Reading this blog, you’d probably get the impression that I am uncritically enthusiastic about music. But this is a place for me to share the music and bands that I like, and that I want to see gain more fans. So you’ll never hear about me walking out of a concert after a song and half because the lead singer had negative charisma, or the album that I listened to in its entirety before realizing that none of the songs impinged on my consciousness. If you are interested in snarky album and concert reviews (and really, who isn’t?), might I recommend such venerable music sites as these?
Archive for December, 2007
I love making mix CDs, for other people and for myself, and I’m delighted that technology has revivified and simplified this art form. One of my favourite creations is called Heartbreak, Unrequited Love, and Clever Lyrics, and I recently created a sequel, The Heartache Continues. This exercise reminded me of a passage from Nick Hornby’s novel, High Fidelity: “What came first — the music or the misery?”
Nobody worries about kids listening to thousands — literally thousands — of songs about broken hearts and rejection and pain and misery and loss. The unhappiest people I know, romantically speaking, are the ones who like pop music the most; and I don’t know whether pop music has caused this unhappiness, but I do know that they’ve been listening to the sad songs longer than they’ve been living the unhappy lives.
Link to MP3 download page: The Moths – Valentine
My favourite rock and roll moment of 2007 was at a Bon Savants concert. At the end of their show at the Paradise Rock Club in Boston, frontman Thom Moran (everybody’s favourite rocket scientist) lifted his guitar over his head like a – literal – axe to mock-smash it down on the stage, in an homage-slash-parody to hard rockin’ guitarists everywhere. Unfortunately, its trajectory took it straight into a mirror ball hanging above him, and shards of glittering glass confetti’ed down onto the stage. The best part was the look on his face – any semblance of rock poseur was gone, and it was pure little boy, just got caught stealing cookies and worried about getting in trouble with mum.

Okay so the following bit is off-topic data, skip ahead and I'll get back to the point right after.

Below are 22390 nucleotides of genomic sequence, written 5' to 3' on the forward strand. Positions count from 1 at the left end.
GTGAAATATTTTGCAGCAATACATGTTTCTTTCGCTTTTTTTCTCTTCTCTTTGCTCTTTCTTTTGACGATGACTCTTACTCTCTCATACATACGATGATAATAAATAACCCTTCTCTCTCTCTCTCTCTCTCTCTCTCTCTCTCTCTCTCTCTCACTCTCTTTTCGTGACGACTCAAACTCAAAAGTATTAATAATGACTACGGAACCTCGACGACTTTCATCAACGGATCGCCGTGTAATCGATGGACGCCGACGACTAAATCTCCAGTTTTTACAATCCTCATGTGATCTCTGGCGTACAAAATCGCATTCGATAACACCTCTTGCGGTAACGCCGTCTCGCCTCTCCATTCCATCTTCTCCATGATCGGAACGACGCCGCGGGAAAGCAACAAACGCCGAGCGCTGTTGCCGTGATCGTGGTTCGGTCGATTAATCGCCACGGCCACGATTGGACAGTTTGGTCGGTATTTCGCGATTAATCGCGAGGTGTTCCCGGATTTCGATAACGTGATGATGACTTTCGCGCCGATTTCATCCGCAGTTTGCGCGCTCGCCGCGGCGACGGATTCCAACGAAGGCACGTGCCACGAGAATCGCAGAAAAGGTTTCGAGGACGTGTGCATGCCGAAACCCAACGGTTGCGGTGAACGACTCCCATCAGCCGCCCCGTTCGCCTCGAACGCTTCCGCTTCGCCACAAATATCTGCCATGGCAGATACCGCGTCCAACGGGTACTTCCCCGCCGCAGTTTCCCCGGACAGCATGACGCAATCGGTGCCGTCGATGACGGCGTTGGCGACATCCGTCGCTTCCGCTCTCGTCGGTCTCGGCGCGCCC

Guilty looks aside, the Bon Savants play thoughtful, tuneful, sophisticated pop, mostly about love and loss but interwoven with scientific and other metaphors. Their self-released debut album, Post-Rock Defends the Nation, has been occupying a CD slot in my car stereo for most of the year. The standout track remains ‘Between the Moon and the Ocean,’ with ‘Mass Ave and Broadway’ a close second (despite the lyrics that refer to Porter Square as located at that intersection; in reality, Porter Square, Cambridge is at the intersection of Mass Ave and Somerville Ave).
The best concert I went to in 2007 was twenty minutes long.
I had gone to see Dan Deacon at Avalon, where he started off a concert with Simian Mobile Disco and Girl Talk. As usual, I misjudged exactly how stupidly early Avalon starts its concerts, and I managed to miss him entirely. But a friend of mine texted me to say that Deacon was doing a show at the Milky Way in Jamaica Plain, and so I went home, got my car, and drove out to catch his show. It started at 12:40 pm and ended, thanks to Boston’s draconian licensing laws, at exactly 1 am.